ISLAMABAD (AFP) – Already nearly broke when the global financial crisis took hold, Pakistan now faces further woes that could take the nuclear-armed nation’s security situation closer to the edge, experts said.
The country, a frontline ally in the US-led campaign against Al-Qaeda and Taliban militants, has been forced to seek 10 billion dollars from western backers to stave of the threat of going bankrupt as early as February 2009.
As the world financial system nears meltdown, the situation is perhaps the biggest challenge yet for Pakistan’s new government as it tries to replace former president Pervez Musharraf’s outdated economic and security policies.
The administration here denies that the country is facing a balance of payments crisis — but admits that outside help is necessary to stabilise a crucial nexis of fears over Islamic extremism and atomic proliferation.
“We are not going to go bankrupt, no way,” senior government minister Naveed Qamar told AFP.
“The present economic situation is a difficult challenge for us but we’ll certainly overcome it soon,” added Qamar, who was finance minister until Friday, when he was moved to the shipping and privatisation portfolios.
Qamar said the government had adopted a “multi-pronged strategy”, adding that it was benefiting from the recent fall in oil prices and was also getting record remittances from Pakistanis living abroad.
“But Friends of Pakistan are also helping us,” Qamar said, referring to a group of major donors who pledged development aid in September to stabilise the South Asian country, in particular its border with Afghanistan.
Pakistan’s tribal regions along the frontier are a bolt-hole for Islamic extremists from across the world. A spate of US missile strikes in recent weeks have raised public anger.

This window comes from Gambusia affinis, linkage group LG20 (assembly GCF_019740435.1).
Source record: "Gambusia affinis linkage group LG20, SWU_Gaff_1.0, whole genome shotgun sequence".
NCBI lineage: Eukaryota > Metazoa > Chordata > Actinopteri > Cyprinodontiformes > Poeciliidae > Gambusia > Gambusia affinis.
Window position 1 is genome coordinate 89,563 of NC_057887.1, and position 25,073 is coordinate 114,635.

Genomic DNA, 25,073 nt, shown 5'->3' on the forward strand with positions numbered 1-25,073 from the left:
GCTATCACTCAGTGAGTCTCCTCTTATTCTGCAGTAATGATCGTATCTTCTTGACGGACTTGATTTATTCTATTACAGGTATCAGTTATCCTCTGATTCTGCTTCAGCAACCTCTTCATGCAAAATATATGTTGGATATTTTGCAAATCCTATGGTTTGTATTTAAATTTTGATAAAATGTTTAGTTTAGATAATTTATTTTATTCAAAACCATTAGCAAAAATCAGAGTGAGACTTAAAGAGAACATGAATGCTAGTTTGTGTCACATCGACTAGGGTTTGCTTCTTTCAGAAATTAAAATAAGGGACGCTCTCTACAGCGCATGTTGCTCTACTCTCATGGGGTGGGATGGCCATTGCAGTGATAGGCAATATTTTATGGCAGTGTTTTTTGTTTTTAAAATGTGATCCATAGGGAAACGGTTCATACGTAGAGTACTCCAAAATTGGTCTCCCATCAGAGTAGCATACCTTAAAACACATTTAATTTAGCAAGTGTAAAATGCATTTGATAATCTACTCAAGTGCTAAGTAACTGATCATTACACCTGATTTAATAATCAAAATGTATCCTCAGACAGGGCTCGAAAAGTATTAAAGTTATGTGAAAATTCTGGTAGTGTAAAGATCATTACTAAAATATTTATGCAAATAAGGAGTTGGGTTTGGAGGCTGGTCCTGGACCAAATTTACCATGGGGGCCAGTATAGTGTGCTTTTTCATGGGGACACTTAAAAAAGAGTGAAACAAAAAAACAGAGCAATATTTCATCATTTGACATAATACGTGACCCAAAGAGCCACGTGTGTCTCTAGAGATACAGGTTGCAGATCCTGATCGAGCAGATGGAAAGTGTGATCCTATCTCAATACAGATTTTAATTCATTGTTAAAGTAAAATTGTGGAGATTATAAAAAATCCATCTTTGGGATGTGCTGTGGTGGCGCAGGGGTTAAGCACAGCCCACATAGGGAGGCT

In a bid to speed up any potential cash injection, Shaukat Tareen, the finance adviser to Prime Minister Yousuf Raza Gilani, and state bank governor Shamshad Akhtar have travelled to Washington to secure the 10 billion lifeline.
Pakistan’s foreign exchange reserves are at the root of the problem.
Until recently buoyed with US aid to Musharraf, they fell to 8.135 billion dollars this month from 9.129 billion on September 4, putting Pakistan at risk of defaulting on foreign loans.
Pakistan saw years of rapid growth after Musharraf seized power in a coup in 1999, with former Citibank executive-turned-premier Shaukat Aziz overseeing an apparent turnaround in the country’s finances.
But after Musharraf’s allies were defeated in elections in February, the new civilian government quickly found itself facing gaping holes in the economy and public anger over rising prices.
The largely impoverished population of 168 million is suffering from inflation that hit a 30-year-high in June, the last available figure, of 25.33 percent, making staple foods and fuel unaffordable.
Meanwhile the Pakistani rupee has plummeted 23 percent against the US dollar since the start of the year. At one point last week it hit a record low of 80.5 rupees to the dollar.
“To tackle the trade gap, Pakistan needs at least 10 billion dollars from the ‘Friends of Pakistan’ or other sources,” Qaiser Bengali, a leading Pakistani economist, told AFP.
Bengali said Pakistan may soon be unable to pay its creditors or get further loans, forcing it to pay for imports such as oil in cash — slowing down the economy rapidly.
The biggest impact of Pakistan’s economic problems could be on its battle against extremism near the Afghan border.
The country is still reeling from the bombing last month of the Islamabad Marriott Hotel, one of the few remaining symbols of foreign investment.
“Economic hardship and the militancy are directly linked,” Talat Masood, a retired Pakistan army general and now a leading security analyst, told AFP.
“People become more vulnerable to exploitation by militant forces, who always take advantage of public deprivation,” he said.
The timing is terrible for the government, coming as it makes unprecedented attempts to win public support for tackling extremism, including the funding of tribal anti-Taliban militias, he said.
“Also, for Pakistan’s huge army, economic problems make it impossible to sustain and upgrade the necessary equipment to wage counter-insurgency and counter-terrorism operations,” Masood said.